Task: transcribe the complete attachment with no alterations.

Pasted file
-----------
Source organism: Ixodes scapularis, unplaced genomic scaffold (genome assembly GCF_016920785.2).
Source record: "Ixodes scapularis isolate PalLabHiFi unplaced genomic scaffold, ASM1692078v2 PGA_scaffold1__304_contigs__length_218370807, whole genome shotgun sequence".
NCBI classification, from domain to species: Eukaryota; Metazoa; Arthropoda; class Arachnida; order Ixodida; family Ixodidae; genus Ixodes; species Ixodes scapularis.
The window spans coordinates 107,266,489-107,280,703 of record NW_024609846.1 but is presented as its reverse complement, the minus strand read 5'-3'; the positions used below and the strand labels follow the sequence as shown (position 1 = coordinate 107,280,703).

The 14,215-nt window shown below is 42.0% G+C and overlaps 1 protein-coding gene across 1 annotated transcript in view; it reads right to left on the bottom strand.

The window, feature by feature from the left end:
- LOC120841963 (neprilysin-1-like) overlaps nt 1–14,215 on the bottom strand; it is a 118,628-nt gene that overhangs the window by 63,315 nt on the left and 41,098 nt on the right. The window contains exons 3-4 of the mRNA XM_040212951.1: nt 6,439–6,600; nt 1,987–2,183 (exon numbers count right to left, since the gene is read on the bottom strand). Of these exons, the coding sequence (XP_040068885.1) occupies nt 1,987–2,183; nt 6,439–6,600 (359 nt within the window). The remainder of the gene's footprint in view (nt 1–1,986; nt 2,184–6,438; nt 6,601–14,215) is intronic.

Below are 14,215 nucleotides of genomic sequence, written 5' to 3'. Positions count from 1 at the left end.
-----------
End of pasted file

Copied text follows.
Source organism: Ixodes scapularis, unplaced genomic scaffold (genome assembly GCF_016920785.2).
Source record: "Ixodes scapularis isolate PalLabHiFi unplaced genomic scaffold, ASM1692078v2 PGA_scaffold1__304_contigs__length_218370807, whole genome shotgun sequence".
NCBI classification, from domain to species: Eukaryota; Metazoa; Arthropoda; class Arachnida; order Ixodida; family Ixodidae; genus Ixodes; species Ixodes scapularis.
The window spans coordinates 107,266,489-107,280,703 of record NW_024609846.1 but is presented as its reverse complement, the minus strand read 5'-3'; the positions used below and the strand labels follow the sequence as shown (position 1 = coordinate 107,280,703).

The 14,215-nt window shown below is 42.0% G+C and overlaps 1 protein-coding gene across 1 annotated transcript in view; it reads right to left on the bottom strand.

The window, feature by feature from the left end:
- LOC120841963 (neprilysin-1-like) overlaps nt 1–14,215 on the bottom strand; it is a 118,628-nt gene that overhangs the window by 63,315 nt on the left and 41,098 nt on the right. The window contains exons 3-4 of the mRNA XM_040212951.1: nt 6,439–6,600; nt 1,987–2,183 (exon numbers count right to left, since the gene is read on the bottom strand). Of these exons, the coding sequence (XP_040068885.1) occupies nt 1,987–2,183; nt 6,439–6,600 (359 nt within the window). The remainder of the gene's footprint in view (nt 1–1,986; nt 2,184–6,438; nt 6,601–14,215) is intronic.

Below are 14,215 nucleotides of genomic sequence, written 5' to 3'. Positions count from 1 at the left end.